By the Smithsonian and the Monument, this guy had found a superb viewing point and had settled down for the duration. He's reading a paper in the second image; I hope he wasn't too frozen hours later to make the downward climb.

We finally got to the Monument where up on the hill, we had an excellent view all around and we also had some space to move but this filled rapidly. Barb made light of these protesters and it was all I could do to not laugh aloud while taking this photo.

Looking back to the Lincoln memorial showed some open areas but these were filled in about 20 minutes.

Here's a view which isn't seen too often, the White House with a colorful foreground border of porter potties!

We had got to the Monument at about 11:00am, half an hour before the Inauguration. The crowds were noisy, chanting and waving flags, their enthusiasm and gaiety was infectious and invigorating. But silence was immediate once the ceremony started. All eyes and ears focused on the Jumbotron and speakers, the only other sound was the wind blustering around us. The above image is Obama taking the oath.

This video is a snippet of Obama's speech and the crowd's reaction. It was an exhilarating moment and we could hear the crowd everywhere, behind us from the Lincoln Memorial and in front from the Capitol. The distance between both of these locations is two miles so that gives you some idea of the number of voices cheering.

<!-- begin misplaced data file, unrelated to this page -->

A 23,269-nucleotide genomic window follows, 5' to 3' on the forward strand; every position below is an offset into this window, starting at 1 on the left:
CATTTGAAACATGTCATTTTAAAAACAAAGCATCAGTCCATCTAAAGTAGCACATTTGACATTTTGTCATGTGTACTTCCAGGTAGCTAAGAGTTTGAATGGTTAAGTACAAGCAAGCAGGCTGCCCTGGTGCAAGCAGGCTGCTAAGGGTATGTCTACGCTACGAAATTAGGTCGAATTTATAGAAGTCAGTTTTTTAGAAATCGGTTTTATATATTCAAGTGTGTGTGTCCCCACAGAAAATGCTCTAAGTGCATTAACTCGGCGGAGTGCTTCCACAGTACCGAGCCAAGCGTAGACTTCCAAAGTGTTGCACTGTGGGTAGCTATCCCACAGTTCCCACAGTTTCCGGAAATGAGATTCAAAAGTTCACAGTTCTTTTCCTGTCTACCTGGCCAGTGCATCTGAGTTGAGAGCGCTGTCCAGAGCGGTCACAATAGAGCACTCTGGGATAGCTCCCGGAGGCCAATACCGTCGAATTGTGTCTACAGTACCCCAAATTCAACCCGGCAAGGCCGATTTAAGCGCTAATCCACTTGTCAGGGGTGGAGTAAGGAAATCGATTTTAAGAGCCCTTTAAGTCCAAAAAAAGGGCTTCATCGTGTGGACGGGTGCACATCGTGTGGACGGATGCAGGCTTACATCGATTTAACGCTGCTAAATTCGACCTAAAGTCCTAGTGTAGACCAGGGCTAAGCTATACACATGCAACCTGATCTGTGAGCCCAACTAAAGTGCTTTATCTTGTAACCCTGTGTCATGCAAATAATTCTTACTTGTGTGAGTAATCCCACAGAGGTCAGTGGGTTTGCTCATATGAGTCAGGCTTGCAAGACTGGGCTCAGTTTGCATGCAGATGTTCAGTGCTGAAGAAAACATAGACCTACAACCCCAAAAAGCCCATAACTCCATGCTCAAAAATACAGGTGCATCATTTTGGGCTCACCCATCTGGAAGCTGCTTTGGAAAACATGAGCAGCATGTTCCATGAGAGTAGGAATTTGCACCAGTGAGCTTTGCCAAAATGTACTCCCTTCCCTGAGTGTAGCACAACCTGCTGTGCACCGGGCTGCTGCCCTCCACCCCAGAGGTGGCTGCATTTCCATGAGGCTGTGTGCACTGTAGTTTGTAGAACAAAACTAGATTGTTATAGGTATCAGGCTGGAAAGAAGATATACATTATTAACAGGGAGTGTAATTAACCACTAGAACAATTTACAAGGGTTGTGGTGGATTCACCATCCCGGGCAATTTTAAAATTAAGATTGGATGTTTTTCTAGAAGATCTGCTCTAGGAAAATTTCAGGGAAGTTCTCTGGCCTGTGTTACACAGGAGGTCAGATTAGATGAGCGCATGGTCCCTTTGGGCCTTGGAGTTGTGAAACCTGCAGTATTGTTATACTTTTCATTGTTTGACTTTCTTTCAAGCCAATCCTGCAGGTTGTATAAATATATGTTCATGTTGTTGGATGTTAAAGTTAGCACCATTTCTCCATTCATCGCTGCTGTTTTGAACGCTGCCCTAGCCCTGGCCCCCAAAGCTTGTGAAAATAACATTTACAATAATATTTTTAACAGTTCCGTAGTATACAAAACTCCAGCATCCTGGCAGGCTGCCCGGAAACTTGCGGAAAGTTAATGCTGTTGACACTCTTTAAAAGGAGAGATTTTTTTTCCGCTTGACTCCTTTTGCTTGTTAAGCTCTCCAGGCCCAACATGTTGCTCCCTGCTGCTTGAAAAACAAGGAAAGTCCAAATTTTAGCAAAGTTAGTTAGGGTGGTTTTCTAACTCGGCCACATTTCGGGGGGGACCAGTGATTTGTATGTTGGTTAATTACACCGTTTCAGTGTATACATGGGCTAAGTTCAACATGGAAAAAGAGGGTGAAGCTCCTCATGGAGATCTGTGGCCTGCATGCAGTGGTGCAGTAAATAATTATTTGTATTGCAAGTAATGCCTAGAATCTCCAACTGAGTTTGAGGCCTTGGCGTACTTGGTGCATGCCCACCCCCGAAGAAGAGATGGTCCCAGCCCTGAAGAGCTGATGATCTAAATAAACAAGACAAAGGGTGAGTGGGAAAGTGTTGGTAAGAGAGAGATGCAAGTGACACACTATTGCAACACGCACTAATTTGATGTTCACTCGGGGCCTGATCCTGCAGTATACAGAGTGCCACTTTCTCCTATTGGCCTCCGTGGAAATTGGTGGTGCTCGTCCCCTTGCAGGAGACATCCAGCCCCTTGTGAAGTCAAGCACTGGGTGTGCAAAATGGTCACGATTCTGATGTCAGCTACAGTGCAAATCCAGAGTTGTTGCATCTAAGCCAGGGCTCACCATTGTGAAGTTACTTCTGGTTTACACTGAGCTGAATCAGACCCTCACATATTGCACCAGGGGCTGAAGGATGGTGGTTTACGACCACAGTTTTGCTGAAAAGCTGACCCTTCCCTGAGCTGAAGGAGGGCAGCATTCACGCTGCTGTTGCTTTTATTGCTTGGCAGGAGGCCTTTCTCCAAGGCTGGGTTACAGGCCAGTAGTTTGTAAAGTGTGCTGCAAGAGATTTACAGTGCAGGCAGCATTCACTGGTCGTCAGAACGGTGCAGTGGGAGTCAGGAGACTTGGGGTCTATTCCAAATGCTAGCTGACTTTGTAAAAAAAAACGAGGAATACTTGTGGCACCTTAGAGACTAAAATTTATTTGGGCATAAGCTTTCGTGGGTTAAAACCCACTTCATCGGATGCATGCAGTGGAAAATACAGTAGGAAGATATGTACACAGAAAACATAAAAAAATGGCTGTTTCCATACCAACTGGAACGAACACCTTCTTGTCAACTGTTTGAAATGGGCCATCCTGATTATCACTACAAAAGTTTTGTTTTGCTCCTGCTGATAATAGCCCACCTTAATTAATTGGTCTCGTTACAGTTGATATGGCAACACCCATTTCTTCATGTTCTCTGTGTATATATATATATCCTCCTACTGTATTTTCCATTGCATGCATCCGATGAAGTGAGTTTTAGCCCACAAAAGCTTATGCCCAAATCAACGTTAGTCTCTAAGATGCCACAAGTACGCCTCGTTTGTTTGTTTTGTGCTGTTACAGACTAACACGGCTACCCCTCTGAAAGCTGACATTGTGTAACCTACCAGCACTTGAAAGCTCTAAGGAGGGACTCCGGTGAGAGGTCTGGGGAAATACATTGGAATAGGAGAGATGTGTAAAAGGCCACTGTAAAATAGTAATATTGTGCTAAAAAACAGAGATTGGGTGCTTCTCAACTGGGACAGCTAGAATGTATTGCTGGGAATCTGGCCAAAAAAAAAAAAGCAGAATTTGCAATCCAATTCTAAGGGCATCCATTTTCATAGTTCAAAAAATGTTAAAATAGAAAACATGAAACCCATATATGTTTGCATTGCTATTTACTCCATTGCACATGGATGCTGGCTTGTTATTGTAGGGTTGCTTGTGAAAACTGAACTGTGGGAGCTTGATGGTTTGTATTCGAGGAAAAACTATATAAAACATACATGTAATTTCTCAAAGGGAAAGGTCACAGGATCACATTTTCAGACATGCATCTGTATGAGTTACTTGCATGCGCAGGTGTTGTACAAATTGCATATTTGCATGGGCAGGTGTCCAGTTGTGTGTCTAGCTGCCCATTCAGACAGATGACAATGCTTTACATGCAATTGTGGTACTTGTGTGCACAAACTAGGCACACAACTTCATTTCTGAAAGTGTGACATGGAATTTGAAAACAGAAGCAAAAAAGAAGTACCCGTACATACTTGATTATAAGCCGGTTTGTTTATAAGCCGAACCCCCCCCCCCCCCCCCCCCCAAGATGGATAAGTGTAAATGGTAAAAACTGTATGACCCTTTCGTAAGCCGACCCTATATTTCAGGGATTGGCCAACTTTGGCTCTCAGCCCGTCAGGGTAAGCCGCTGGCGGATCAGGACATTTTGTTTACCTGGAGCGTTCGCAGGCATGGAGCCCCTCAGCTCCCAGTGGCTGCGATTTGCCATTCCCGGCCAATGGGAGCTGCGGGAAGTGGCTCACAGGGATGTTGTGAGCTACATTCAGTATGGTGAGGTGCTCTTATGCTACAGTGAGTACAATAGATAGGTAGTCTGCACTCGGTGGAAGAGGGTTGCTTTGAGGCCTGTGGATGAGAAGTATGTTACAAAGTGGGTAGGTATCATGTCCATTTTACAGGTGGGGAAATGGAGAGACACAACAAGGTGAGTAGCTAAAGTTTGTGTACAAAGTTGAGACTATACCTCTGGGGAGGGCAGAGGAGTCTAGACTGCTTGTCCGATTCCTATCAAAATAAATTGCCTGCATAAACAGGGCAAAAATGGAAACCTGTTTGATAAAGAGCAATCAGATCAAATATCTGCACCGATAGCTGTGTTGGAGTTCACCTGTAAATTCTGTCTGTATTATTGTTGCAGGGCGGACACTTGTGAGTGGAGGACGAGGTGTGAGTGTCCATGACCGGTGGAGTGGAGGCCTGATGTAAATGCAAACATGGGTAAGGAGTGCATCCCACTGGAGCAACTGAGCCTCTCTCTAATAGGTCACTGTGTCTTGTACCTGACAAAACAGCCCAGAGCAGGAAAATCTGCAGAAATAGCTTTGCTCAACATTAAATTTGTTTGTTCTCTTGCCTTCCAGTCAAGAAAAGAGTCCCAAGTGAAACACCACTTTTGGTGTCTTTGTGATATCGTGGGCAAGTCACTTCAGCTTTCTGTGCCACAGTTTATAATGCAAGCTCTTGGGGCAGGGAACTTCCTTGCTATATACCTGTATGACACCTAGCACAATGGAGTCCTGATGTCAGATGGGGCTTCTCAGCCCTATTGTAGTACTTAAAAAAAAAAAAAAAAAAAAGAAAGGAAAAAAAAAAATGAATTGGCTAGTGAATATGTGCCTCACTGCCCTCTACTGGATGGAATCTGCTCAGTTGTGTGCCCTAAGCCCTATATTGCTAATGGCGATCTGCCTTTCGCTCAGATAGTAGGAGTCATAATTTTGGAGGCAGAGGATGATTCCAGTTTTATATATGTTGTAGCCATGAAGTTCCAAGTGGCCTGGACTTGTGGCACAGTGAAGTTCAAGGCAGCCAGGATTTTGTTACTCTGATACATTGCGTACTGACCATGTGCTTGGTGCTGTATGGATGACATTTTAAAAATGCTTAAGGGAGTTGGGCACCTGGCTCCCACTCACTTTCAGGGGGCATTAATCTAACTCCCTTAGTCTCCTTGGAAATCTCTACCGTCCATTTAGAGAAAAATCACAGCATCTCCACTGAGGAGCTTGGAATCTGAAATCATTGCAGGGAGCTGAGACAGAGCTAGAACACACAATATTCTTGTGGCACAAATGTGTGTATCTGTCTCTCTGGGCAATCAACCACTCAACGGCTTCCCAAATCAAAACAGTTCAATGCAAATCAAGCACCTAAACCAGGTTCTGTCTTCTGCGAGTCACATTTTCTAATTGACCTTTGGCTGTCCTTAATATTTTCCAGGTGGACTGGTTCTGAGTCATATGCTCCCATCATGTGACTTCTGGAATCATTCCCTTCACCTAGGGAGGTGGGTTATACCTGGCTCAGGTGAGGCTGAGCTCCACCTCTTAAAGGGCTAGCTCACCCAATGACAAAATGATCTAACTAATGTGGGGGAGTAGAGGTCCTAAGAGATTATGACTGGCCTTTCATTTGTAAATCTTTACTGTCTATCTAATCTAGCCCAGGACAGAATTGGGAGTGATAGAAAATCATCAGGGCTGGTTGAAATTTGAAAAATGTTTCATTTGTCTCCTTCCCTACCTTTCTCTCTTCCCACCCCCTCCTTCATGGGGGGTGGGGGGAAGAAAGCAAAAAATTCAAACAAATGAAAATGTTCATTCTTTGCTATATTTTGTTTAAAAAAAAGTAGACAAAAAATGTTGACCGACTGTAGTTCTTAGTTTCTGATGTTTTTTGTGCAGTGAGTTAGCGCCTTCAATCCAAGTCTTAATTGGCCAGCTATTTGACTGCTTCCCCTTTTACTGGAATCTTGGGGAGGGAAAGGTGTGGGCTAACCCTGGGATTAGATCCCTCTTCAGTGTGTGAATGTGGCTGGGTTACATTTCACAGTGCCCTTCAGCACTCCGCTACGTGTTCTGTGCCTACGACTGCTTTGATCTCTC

This was looking back to the Lincoln Memorial with the World War II Memorial in front. The place was packed and the atmosphere was jubilant and electric. It's a rare thing to see a crowd this size with a smile on every face.

Once everyone had quietened down a little, people started moving about. We worked our way towards the World War II Memorial and saw this yellow bear hitching a ride.

Every position that was elevated was filled with photographers, each as anxious as us to try and capture the moment. Quite often I locked eyes with other photographers and smiled as we knew we were taking photos of each other.

This is my favorite shot of the day showing the Capitol and the flags surrounding the Monument with people hanging onto the flag poles.

Here's me by the World War II Monument and freezing cold. I'd not realized until I saw this photo how my arms stuck out thanks to the many layers of clothing underneath. Both Barb and I had been warm enough all the time we were moving around but standing still for well over an hour made us cold again and stiff.

As we walked to Arlington Cemetery we crossed over part of the Potomac which was frozen. Thankful to get on the metro train and miss the mass exodus, we headed back to Centreville where we sat in a sports bar and ordered some hot food, a celebratory drink and watched the Parade on TVs. I had to have a hot bath before the cold finally left my body, but it was all worth it. Our day had gone smoothly considering the estimated 1.8 million people we'd been mingling with, so smoothly that it was hard to take in that we'd captured our own little piece of history.
As Obama's campaign would say, "Yes, we did!"

Sunday, January 18, 2009

Urban Exploration, D.C. hospital

On Saturday, a small group of us entered an abandoned hospital in D.C. which had closed down in 1996. The previous weekend, we had scouted the place since it was next to a police training center and we wanted to be sure our interest wouldn't be misinterpreted. It was a freezing windy day when we arrived and we quickly and quietly entered the building. We'd agreed no flash photography should be taken and this meant having to continuously adjust meters on our cameras which was hard work since all digits were frozen.